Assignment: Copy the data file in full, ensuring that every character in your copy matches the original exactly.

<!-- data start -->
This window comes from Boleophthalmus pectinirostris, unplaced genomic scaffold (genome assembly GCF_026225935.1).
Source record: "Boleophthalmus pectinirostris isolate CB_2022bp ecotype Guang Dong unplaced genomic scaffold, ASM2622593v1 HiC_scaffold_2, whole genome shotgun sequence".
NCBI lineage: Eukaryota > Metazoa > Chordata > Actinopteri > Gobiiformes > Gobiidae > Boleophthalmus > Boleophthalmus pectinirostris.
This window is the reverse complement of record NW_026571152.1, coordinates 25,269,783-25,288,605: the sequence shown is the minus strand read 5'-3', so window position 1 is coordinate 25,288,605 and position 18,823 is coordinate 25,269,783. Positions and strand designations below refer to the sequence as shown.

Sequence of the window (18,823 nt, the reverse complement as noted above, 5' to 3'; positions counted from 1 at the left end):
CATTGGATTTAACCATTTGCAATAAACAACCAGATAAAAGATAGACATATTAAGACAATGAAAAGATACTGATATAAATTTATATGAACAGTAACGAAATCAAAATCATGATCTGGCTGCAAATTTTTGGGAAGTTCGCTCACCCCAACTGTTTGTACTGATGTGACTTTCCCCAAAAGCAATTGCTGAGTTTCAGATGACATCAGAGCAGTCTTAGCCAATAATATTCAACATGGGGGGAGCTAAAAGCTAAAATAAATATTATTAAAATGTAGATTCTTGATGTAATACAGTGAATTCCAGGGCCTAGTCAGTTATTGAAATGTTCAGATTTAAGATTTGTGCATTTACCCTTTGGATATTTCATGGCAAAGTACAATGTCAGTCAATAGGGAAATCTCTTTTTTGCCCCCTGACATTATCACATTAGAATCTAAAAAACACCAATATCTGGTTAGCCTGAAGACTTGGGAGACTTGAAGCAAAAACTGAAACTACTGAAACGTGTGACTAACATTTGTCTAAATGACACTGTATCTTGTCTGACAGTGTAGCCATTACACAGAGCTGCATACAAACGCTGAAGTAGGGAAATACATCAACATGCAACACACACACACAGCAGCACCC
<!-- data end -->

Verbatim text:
This window comes from Boleophthalmus pectinirostris, unplaced genomic scaffold (genome assembly GCF_026225935.1).
Source record: "Boleophthalmus pectinirostris isolate CB_2022bp ecotype Guang Dong unplaced genomic scaffold, ASM2622593v1 HiC_scaffold_2, whole genome shotgun sequence".
NCBI lineage: Eukaryota > Metazoa > Chordata > Actinopteri > Gobiiformes > Gobiidae > Boleophthalmus > Boleophthalmus pectinirostris.
This window is the reverse complement of record NW_026571152.1, coordinates 25,269,783-25,288,605: the sequence shown is the minus strand read 5'-3', so window position 1 is coordinate 25,288,605 and position 18,823 is coordinate 25,269,783. Positions and strand designations below refer to the sequence as shown.

Sequence of the window (18,823 nt, the reverse complement as noted above, 5' to 3'; positions counted from 1 at the left end):
CATTGGATTTAACCATTTGCAATAAACAACCAGATAAAAGATAGACATATTAAGACAATGAAAAGATACTGATATAAATTTATATGAACAGTAACGAAATCAAAATCATGATCTGGCTGCAAATTTTTGGGAAGTTCGCTCACCCCAACTGTTTGTACTGATGTGACTTTCCCCAAAAGCAATTGCTGAGTTTCAGATGACATCAGAGCAGTCTTAGCCAATAATATTCAACATGGGGGGAGCTAAAAGCTAAAATAAATATTATTAAAATGTAGATTCTTGATGTAATACAGTGAATTCCAGGGCCTAGTCAGTTATTGAAATGTTCAGATTTAAGATTTGTGCATTTACCCTTTGGATATTTCATGGCAAAGTACAATGTCAGTCAATAGGGAAATCTCTTTTTTGCCCCCTGACATTATCACATTAGAATCTAAAAAACACCAATATCTGGTTAGCCTGAAGACTTGGGAGACTTGAAGCAAAAACTGAAACTACTGAAACGTGTGACTAACATTTGTCTAAATGACACTGTATCTTGTCTGACAGTGTAGCCATTACACAGAGCTGCATACAAACGCTGAAGTAGGGAAATACATCAACATGCAACACACACACACAGCAGCACCC